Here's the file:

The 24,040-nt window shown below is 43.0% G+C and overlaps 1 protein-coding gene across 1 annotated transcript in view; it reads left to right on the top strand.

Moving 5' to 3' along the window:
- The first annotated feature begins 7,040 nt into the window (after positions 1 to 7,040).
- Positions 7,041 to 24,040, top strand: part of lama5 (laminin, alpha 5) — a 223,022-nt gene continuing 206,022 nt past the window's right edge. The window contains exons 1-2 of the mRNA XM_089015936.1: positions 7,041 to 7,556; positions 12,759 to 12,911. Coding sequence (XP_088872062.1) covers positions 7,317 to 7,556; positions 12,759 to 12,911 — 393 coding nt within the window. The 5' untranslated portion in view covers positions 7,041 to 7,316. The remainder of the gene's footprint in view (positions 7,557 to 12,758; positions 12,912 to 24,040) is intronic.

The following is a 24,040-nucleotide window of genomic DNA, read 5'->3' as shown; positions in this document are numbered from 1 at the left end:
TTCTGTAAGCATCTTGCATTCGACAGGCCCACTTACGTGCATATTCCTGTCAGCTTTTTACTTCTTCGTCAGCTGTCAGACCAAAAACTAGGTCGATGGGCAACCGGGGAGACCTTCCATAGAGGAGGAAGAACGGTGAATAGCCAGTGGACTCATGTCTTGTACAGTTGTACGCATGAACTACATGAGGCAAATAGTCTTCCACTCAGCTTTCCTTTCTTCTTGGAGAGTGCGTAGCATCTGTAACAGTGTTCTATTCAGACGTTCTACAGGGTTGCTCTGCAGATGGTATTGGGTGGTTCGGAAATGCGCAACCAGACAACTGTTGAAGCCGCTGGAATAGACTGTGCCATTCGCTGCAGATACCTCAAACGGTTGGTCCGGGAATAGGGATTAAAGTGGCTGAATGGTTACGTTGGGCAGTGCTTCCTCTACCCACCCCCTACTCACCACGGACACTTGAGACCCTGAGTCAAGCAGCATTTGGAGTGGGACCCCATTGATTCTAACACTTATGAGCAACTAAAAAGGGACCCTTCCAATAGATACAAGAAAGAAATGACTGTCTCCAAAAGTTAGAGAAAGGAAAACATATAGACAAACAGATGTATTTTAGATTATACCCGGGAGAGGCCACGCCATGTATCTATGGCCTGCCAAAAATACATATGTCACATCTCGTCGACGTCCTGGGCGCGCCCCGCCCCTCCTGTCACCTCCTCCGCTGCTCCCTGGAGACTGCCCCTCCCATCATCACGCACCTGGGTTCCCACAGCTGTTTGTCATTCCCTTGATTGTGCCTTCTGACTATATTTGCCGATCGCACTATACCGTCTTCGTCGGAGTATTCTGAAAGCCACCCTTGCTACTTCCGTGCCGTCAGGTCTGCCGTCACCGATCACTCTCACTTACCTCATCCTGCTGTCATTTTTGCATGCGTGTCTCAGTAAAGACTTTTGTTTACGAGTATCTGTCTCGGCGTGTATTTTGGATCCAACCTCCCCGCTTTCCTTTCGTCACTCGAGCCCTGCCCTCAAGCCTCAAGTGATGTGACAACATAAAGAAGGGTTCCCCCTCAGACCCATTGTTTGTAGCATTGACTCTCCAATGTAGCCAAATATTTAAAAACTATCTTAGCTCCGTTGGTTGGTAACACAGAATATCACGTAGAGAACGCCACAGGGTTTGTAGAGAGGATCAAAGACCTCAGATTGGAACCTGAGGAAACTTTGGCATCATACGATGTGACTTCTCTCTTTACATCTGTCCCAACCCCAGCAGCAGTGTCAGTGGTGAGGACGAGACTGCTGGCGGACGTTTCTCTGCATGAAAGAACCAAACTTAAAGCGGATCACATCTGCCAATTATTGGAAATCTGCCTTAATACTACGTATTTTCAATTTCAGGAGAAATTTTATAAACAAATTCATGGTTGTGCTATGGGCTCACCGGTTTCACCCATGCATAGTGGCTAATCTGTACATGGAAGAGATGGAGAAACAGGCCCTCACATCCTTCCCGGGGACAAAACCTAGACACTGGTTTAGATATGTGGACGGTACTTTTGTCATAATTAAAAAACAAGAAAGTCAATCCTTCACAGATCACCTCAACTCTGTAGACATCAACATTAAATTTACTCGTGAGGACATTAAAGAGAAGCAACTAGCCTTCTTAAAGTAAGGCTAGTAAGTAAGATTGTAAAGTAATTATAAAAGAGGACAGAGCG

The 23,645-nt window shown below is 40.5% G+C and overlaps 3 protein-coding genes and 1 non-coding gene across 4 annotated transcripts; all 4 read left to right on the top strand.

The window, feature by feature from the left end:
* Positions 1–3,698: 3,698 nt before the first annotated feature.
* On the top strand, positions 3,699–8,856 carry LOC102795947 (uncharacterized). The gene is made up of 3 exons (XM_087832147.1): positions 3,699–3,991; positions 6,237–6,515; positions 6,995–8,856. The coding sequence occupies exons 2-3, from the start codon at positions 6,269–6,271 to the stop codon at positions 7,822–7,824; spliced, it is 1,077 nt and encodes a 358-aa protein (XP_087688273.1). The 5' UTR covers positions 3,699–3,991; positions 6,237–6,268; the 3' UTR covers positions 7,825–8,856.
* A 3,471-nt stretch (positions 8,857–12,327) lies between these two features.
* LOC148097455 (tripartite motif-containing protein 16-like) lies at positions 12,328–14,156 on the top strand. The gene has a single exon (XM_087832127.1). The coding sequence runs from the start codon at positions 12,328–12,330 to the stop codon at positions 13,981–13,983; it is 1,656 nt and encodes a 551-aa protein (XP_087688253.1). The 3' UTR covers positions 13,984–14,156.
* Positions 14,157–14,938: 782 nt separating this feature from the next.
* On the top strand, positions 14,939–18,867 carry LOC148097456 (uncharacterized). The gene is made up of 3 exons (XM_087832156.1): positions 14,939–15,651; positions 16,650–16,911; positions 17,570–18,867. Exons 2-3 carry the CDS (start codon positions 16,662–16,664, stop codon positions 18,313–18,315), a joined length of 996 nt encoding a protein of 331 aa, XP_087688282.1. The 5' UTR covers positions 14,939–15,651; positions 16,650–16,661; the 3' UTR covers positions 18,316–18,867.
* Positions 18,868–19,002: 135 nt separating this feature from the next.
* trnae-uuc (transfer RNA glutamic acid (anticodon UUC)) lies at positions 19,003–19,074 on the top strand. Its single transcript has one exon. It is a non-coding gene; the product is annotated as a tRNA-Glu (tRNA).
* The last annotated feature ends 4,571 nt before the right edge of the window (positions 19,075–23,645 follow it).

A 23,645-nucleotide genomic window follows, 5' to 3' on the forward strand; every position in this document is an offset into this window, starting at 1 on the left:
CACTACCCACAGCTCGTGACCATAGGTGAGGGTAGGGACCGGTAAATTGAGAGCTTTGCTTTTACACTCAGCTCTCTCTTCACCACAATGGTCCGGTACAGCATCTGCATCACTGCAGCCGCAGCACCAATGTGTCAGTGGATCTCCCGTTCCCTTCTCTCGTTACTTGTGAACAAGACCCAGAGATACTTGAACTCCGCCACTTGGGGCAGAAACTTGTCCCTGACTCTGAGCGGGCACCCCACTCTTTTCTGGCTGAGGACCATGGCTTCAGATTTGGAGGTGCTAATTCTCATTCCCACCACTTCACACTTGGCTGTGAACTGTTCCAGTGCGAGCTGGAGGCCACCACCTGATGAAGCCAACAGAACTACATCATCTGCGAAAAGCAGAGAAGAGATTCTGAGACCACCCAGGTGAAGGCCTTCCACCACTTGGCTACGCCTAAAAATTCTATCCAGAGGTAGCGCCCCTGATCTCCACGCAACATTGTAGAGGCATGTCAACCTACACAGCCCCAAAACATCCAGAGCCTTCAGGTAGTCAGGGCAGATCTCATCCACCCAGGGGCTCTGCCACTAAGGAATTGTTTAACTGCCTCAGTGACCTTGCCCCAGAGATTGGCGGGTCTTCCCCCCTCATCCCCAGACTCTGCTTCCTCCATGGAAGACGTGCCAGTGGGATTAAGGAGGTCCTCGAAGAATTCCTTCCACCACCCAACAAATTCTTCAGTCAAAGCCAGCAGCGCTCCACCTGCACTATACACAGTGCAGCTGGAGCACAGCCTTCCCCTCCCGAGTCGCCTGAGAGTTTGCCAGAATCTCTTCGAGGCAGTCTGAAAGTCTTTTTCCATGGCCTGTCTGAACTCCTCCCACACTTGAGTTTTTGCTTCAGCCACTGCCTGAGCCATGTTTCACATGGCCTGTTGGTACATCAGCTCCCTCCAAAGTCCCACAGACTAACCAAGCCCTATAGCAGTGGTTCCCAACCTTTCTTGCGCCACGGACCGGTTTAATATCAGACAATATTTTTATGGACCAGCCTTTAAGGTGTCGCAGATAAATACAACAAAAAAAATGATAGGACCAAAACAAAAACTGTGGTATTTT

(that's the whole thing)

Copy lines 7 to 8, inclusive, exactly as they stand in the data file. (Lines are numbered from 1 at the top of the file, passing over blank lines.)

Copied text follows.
The 23,645-nt window shown below is 40.5% G+C and overlaps 3 protein-coding genes and 1 non-coding gene across 4 annotated transcripts; all 4 read left to right on the top strand.

The window, feature by feature from the left end: